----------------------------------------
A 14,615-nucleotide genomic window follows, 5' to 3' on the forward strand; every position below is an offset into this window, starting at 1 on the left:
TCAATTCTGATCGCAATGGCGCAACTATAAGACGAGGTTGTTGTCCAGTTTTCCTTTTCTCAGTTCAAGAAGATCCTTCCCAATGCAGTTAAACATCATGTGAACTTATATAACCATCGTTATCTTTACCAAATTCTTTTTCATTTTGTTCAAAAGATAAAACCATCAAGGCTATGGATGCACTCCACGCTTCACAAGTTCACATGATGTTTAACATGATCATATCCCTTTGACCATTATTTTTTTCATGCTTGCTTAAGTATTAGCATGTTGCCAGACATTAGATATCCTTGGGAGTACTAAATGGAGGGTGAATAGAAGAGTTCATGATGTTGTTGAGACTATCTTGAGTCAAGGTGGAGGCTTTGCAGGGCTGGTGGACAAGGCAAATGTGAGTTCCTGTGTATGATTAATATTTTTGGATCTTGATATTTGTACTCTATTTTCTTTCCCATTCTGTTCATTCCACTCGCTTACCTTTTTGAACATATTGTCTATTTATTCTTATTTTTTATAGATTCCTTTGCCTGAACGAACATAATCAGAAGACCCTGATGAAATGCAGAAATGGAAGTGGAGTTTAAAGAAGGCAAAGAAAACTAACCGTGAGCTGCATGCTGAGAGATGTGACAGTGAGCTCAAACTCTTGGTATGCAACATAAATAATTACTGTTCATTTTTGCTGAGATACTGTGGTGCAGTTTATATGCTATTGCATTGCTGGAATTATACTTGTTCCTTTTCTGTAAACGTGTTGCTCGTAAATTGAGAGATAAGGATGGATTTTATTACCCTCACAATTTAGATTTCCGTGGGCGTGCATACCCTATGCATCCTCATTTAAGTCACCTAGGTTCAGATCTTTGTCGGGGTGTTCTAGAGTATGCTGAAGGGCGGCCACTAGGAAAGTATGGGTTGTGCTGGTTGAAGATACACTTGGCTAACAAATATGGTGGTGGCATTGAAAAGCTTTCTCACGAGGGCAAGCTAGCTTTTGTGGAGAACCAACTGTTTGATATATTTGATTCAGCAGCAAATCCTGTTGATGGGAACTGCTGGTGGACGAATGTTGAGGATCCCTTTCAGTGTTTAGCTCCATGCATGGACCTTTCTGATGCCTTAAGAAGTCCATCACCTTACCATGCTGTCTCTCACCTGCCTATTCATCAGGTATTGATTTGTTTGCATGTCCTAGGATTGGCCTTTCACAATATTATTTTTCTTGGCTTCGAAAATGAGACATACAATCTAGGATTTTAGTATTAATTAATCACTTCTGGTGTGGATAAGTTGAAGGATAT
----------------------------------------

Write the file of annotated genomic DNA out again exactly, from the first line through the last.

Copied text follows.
A 14,615-nucleotide genomic window follows, 5' to 3' on the forward strand; every position below is an offset into this window, starting at 1 on the left:
TCAATTCTGATCGCAATGGCGCAACTATAAGACGAGGTTGTTGTCCAGTTTTCCTTTTCTCAGTTCAAGAAGATCCTTCCCAATGCAGTTAAACATCATGTGAACTTATATAACCATCGTTATCTTTACCAAATTCTTTTTCATTTTGTTCAAAAGATAAAACCATCAAGGCTATGGATGCACTCCACGCTTCACAAGTTCACATGATGTTTAACATGATCATATCCCTTTGACCATTATTTTTTTCATGCTTGCTTAAGTATTAGCATGTTGCCAGACATTAGATATCCTTGGGAGTACTAAATGGAGGGTGAATAGAAGAGTTCATGATGTTGTTGAGACTATCTTGAGTCAAGGTGGAGGCTTTGCAGGGCTGGTGGACAAGGCAAATGTGAGTTCCTGTGTATGATTAATATTTTTGGATCTTGATATTTGTACTCTATTTTCTTTCCCATTCTGTTCATTCCACTCGCTTACCTTTTTGAACATATTGTCTATTTATTCTTATTTTTTATAGATTCCTTTGCCTGAACGAACATAATCAGAAGACCCTGATGAAATGCAGAAATGGAAGTGGAGTTTAAAGAAGGCAAAGAAAACTAACCGTGAGCTGCATGCTGAGAGATGTGACAGTGAGCTCAAACTCTTGGTATGCAACATAAATAATTACTGTTCATTTTTGCTGAGATACTGTGGTGCAGTTTATATGCTATTGCATTGCTGGAATTATACTTGTTCCTTTTCTGTAAACGTGTTGCTCGTAAATTGAGAGATAAGGATGGATTTTATTACCCTCACAATTTAGATTTCCGTGGGCGTGCATACCCTATGCATCCTCATTTAAGTCACCTAGGTTCAGATCTTTGTCGGGGTGTTCTAGAGTATGCTGAAGGGCGGCCACTAGGAAAGTATGGGTTGTGCTGGTTGAAGATACACTTGGCTAACAAATATGGTGGTGGCATTGAAAAGCTTTCTCACGAGGGCAAGCTAGCTTTTGTGGAGAACCAACTGTTTGATATATTTGATTCAGCAGCAAATCCTGTTGATGGGAACTGCTGGTGGACGAATGTTGAGGATCCCTTTCAGTGTTTAGCTCCATGCATGGACCTTTCTGATGCCTTAAGAAGTCCATCACCTTACCATGCTGTCTCTCACCTGCCTATTCATCAGGTATTGATTTGTTTGCATGTCCTAGGATTGGCCTTTCACAATATTATTTTTCTTGGCTTCGAAAATGAGACATACAATCTAGGATTTTAGTATTAATTAATCACTTCTGGTGTGGATAAGTTGAAGGATAT